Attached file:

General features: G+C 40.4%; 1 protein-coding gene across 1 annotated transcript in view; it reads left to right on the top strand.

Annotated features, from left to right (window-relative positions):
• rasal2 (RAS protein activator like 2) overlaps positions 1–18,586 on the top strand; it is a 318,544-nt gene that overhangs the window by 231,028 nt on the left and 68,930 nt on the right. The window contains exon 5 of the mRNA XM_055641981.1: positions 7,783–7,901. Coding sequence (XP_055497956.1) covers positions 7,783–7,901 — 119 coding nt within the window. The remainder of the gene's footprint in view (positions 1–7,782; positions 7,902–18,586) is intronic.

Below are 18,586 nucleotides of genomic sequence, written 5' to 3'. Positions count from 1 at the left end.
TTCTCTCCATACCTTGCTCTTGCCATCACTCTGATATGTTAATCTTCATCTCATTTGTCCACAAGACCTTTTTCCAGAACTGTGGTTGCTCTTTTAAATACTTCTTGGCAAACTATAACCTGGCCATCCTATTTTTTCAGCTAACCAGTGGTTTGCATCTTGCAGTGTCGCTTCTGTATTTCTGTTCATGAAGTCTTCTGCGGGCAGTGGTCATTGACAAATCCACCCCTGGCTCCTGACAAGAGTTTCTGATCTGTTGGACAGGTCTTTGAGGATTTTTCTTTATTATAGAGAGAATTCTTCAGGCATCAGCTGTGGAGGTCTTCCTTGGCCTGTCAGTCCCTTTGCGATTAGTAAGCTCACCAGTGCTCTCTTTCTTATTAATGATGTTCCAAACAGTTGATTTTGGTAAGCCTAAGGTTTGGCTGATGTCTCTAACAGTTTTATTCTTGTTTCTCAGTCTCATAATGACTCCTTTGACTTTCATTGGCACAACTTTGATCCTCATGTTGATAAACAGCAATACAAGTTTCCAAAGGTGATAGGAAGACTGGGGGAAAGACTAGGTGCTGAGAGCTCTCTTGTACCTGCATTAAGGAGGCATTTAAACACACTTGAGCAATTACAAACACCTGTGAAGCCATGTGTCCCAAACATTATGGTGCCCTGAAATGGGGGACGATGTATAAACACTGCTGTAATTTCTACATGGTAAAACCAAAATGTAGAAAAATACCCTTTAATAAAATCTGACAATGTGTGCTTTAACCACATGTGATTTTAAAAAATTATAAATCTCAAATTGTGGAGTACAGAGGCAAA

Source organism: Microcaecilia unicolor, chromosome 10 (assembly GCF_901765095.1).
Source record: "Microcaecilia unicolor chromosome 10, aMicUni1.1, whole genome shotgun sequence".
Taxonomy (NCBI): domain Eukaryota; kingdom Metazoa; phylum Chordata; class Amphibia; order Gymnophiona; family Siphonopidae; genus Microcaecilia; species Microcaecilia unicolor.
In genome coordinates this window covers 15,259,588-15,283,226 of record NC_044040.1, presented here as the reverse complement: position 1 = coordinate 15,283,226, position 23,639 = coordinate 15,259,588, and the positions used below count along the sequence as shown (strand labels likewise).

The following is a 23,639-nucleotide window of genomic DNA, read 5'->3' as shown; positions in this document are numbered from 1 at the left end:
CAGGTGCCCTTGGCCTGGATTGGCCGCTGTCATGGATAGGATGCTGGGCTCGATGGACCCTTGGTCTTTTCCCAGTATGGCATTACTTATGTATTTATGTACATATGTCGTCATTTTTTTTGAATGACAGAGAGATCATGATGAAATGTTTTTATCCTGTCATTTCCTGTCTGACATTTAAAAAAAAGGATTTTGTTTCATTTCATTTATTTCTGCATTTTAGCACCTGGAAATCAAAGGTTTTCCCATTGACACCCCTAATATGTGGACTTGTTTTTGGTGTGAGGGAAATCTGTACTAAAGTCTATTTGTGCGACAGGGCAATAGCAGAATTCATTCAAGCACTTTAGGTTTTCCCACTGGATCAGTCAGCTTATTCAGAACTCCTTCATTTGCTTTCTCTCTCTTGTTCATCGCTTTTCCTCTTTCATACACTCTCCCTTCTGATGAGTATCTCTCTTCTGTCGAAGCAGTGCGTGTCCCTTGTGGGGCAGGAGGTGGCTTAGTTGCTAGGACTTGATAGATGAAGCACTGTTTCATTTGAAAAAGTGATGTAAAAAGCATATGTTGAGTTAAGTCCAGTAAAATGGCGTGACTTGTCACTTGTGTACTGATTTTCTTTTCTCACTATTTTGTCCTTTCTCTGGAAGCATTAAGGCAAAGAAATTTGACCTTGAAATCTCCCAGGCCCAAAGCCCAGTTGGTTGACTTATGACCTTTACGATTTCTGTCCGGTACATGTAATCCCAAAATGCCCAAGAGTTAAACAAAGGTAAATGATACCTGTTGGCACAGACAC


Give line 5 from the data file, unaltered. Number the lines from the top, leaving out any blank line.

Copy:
TTCTCTCCATACCTTGCTCTTGCCATCACTCTGATATGTTAATCTTCATCTCATTTGTCCACAAGACCTTTTTCCAGAACTGTGGTTGCTCTTTTAAATACTTCTTGGCAAACTATAACCTGGCCATCCTATTTTTTCAGCTAACCAGTGGTTTGCATCTTGCAGTGTCGCTTCTGTATTTCTGTTCATGAAGTCTTCTGCGGGCAGTGGTCATTGACAAATCCACCCCTGGCTCCTGACAAGAGTTTCTGATCTGTTGGACAGGTCTTTGAGGATTTTTCTTTATTATAGAGAGAATTCTTCAGGCATCAGCTGTGGAGGTCTTCCTTGGCCTGTCAGTCCCTTTGCGATTAGTAAGCTCACCAGTGCTCTCTTTCTTATTAATGATGTTCCAAACAGTTGATTTTGGTAAGCCTAAGGTTTGGCTGATGTCTCTAACAGTTTTATTCTTGTTTCTCAGTCTCATAATGACTCCTTTGACTTTCATTGGCACAACTTTGATCCTCATGTTGATAAACAGCAATACAAGTTTCCAAAGGTGATAGGAAGACTGGGGGAAAGACTAGGTGCTGAGAGCTCTCTTGTACCTGCATTAAGGAGGCATTTAAACACACTTGAGCAATTACAAACACCTGTGAAGCCATGTGTCCCAAACATTATGGTGCCCTGAAATGGGGGACGATGTATAAACACTGCTGTAATTTCTACATGGTAAAACCAAAATGTAGAAAAATACCCTTTAATAAAATCTGACAATGTGTGCTTTAACCACATGTGATTTTAAAAAATTATAAATCTCAAATTGTGGAGTACAGAGGCAAA